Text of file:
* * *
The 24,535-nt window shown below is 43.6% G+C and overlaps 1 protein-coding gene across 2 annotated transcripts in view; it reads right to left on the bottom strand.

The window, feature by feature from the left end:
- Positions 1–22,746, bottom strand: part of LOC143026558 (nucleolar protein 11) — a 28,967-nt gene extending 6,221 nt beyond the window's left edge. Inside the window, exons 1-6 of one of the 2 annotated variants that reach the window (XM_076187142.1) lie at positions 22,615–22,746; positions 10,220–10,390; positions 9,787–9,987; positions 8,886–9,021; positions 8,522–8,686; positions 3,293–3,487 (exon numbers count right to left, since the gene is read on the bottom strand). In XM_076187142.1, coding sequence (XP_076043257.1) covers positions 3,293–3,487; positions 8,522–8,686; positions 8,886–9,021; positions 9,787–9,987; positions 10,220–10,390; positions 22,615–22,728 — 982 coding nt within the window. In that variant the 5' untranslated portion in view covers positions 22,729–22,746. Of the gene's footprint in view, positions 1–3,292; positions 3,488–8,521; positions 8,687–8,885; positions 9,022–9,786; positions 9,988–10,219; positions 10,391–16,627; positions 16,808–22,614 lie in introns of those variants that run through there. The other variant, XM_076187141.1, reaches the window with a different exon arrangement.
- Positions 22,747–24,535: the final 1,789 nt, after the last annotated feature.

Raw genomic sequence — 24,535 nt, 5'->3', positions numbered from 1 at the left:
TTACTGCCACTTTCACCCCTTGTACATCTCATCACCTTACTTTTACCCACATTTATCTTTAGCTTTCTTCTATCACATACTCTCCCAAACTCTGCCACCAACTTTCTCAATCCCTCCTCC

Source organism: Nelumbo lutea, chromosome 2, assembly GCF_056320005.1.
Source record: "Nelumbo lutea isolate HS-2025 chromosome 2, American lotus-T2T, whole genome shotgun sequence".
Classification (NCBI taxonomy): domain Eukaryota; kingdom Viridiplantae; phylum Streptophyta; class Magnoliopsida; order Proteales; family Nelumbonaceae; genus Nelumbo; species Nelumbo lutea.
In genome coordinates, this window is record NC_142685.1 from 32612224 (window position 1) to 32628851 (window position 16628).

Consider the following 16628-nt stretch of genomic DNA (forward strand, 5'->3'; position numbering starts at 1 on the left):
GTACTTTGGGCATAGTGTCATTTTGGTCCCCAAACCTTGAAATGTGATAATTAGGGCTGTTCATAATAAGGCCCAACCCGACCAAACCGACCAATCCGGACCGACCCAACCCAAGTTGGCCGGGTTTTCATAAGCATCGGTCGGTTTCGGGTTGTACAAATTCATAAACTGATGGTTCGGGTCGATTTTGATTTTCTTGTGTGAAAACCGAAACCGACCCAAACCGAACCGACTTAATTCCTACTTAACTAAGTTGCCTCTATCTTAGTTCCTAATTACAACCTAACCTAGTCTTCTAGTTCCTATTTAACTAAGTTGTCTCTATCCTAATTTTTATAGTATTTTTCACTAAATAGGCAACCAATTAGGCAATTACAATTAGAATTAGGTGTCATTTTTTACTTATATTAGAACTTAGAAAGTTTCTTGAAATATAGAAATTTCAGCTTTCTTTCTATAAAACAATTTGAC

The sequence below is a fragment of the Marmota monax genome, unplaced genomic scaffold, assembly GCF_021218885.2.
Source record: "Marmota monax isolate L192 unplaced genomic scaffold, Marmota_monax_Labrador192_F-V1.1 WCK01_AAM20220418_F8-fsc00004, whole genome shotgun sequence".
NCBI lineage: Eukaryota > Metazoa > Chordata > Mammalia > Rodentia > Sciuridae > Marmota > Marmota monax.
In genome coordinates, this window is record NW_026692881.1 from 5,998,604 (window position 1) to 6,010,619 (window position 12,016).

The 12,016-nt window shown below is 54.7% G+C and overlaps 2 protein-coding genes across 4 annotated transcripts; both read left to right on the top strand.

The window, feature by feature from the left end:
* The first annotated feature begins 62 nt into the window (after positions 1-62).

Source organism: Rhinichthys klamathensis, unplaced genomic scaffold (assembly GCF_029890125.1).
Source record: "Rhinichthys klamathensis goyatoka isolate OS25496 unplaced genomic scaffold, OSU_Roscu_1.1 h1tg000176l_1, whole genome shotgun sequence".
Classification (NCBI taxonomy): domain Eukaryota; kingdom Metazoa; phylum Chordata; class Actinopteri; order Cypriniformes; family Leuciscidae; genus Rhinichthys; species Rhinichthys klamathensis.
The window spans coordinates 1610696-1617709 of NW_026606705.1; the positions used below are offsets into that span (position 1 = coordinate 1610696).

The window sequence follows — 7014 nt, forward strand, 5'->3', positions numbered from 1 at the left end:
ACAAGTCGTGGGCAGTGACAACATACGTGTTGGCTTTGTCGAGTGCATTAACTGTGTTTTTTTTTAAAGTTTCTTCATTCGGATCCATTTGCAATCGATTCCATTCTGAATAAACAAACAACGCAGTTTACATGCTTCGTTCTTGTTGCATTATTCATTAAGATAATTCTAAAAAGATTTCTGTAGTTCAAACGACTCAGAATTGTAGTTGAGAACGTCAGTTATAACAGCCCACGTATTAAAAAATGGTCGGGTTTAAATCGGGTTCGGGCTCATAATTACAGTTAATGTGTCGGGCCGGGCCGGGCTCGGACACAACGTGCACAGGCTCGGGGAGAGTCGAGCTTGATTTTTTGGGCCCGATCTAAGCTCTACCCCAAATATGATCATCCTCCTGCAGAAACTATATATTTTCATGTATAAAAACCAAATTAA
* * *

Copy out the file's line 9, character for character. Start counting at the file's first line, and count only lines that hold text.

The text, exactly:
Classification (NCBI taxonomy): domain Eukaryota; kingdom Viridiplantae; phylum Streptophyta; class Magnoliopsida; order Proteales; family Nelumbonaceae; genus Nelumbo; species Nelumbo lutea.